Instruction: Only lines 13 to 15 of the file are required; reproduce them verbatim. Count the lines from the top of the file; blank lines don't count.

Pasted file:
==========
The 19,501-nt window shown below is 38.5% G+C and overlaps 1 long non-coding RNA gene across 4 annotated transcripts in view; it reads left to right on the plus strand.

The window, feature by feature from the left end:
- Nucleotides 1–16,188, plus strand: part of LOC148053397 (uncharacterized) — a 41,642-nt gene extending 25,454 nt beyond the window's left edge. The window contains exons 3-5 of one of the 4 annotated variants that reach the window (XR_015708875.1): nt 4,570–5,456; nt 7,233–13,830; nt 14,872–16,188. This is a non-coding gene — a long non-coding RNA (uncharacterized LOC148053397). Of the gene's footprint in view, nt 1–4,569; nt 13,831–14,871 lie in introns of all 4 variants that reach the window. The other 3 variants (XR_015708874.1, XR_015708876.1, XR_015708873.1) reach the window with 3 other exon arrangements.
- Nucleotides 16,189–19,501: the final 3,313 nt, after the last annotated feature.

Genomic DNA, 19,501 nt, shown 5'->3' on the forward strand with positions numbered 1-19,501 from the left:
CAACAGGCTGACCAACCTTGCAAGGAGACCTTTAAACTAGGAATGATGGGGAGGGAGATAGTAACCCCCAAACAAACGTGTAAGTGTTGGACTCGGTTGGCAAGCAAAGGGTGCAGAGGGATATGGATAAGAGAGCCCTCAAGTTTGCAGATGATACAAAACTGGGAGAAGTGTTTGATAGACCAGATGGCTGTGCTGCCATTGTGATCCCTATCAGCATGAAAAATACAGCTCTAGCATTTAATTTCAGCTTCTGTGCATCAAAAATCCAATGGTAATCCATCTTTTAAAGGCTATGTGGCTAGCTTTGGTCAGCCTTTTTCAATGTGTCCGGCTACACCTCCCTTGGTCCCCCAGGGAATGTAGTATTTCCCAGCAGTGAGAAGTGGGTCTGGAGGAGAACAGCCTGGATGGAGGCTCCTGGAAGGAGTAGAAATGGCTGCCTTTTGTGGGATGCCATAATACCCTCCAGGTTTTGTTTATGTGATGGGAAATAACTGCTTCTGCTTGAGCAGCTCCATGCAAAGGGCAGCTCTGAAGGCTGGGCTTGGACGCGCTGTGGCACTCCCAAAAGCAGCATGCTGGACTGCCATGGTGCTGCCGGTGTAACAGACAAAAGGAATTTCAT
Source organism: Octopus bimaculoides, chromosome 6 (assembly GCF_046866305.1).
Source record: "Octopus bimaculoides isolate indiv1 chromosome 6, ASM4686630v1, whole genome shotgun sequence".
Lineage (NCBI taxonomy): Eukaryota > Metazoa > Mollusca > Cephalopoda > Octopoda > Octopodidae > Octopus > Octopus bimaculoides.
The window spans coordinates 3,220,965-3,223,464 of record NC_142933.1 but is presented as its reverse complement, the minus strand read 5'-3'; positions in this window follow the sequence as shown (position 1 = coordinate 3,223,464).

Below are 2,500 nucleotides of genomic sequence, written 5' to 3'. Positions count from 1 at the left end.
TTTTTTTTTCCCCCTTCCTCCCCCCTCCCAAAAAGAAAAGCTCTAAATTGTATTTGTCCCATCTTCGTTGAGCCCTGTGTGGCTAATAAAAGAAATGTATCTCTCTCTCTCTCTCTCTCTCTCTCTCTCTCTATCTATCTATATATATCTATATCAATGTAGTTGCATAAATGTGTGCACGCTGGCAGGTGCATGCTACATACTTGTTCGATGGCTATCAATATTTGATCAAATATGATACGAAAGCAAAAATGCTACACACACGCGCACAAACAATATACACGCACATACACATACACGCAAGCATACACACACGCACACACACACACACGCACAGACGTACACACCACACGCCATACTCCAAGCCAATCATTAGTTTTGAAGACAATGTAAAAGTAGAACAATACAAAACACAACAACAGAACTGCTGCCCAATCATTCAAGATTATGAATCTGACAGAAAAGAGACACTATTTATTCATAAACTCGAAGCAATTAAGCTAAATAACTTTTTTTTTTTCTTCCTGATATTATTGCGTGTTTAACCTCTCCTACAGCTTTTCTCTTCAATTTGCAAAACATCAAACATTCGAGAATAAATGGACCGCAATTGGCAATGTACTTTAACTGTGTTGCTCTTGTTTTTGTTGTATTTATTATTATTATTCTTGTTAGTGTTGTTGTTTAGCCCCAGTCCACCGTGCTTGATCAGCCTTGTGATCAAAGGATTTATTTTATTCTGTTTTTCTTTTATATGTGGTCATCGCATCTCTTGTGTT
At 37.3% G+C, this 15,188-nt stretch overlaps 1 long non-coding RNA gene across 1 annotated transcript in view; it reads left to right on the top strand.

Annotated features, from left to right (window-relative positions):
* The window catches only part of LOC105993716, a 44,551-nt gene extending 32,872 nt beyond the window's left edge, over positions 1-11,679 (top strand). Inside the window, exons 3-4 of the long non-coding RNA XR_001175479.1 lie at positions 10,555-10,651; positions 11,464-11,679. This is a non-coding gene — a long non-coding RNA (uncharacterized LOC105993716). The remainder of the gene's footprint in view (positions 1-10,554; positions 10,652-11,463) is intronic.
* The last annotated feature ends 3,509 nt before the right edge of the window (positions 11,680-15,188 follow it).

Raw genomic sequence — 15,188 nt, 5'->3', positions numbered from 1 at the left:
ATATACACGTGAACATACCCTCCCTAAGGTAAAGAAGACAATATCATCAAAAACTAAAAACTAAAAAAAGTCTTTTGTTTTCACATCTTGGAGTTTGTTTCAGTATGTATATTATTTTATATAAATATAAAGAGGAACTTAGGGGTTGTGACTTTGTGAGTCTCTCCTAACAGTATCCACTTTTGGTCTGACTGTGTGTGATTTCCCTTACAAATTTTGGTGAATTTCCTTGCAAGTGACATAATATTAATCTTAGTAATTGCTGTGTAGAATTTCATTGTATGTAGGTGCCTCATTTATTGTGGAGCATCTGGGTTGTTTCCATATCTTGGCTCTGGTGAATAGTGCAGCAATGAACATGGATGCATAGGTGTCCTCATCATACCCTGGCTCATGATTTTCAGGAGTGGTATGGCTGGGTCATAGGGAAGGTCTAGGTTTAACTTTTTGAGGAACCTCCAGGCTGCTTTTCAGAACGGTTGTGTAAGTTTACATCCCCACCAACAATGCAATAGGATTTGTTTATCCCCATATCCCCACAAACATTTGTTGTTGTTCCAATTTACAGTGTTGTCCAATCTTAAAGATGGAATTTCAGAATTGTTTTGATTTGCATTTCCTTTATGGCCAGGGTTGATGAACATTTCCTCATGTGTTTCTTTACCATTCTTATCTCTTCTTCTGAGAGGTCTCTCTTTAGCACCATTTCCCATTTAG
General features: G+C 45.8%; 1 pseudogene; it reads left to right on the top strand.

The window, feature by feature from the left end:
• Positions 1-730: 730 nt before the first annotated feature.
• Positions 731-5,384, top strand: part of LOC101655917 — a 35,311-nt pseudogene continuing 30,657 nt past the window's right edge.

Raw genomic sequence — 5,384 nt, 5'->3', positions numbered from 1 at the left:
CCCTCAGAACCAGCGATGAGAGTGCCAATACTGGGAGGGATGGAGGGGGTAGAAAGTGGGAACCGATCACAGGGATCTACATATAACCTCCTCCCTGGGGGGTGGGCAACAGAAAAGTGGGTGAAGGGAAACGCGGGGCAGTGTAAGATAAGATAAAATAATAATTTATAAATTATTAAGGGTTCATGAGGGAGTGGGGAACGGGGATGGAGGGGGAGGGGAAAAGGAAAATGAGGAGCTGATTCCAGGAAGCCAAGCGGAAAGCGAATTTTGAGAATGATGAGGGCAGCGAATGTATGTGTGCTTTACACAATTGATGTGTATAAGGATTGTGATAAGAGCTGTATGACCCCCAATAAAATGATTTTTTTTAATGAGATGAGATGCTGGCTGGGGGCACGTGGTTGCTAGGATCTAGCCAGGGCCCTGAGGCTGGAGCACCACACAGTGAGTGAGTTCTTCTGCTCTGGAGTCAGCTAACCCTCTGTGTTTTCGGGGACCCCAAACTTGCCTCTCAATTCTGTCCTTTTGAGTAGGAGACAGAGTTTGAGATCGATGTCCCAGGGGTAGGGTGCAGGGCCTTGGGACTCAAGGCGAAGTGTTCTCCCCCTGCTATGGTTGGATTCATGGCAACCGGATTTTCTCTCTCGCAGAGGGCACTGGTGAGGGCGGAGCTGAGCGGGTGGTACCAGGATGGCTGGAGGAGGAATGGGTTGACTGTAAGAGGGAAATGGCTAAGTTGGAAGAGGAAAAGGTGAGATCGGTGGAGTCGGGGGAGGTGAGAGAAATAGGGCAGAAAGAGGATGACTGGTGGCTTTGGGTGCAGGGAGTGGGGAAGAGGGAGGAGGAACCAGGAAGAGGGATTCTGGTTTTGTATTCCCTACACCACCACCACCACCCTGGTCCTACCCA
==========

At 37.3% G+C, this 15,188-nt stretch overlaps 1 long non-coding RNA gene across 1 annotated transcript in view; it reads left to right on the top strand.

Annotated features, from left to right (window-relative positions):
* The window catches only part of LOC105993716, a 44,551-nt gene extending 32,872 nt beyond the window's left edge, over positions 1-11,679 (top strand). Inside the window, exons 3-4 of the long non-coding RNA XR_001175479.1 lie at positions 10,555-10,651; positions 11,464-11,679. This is a non-coding gene — a long non-coding RNA (uncharacterized LOC105993716). The remainder of the gene's footprint in view (positions 1-10,554; positions 10,652-11,463) is intronic.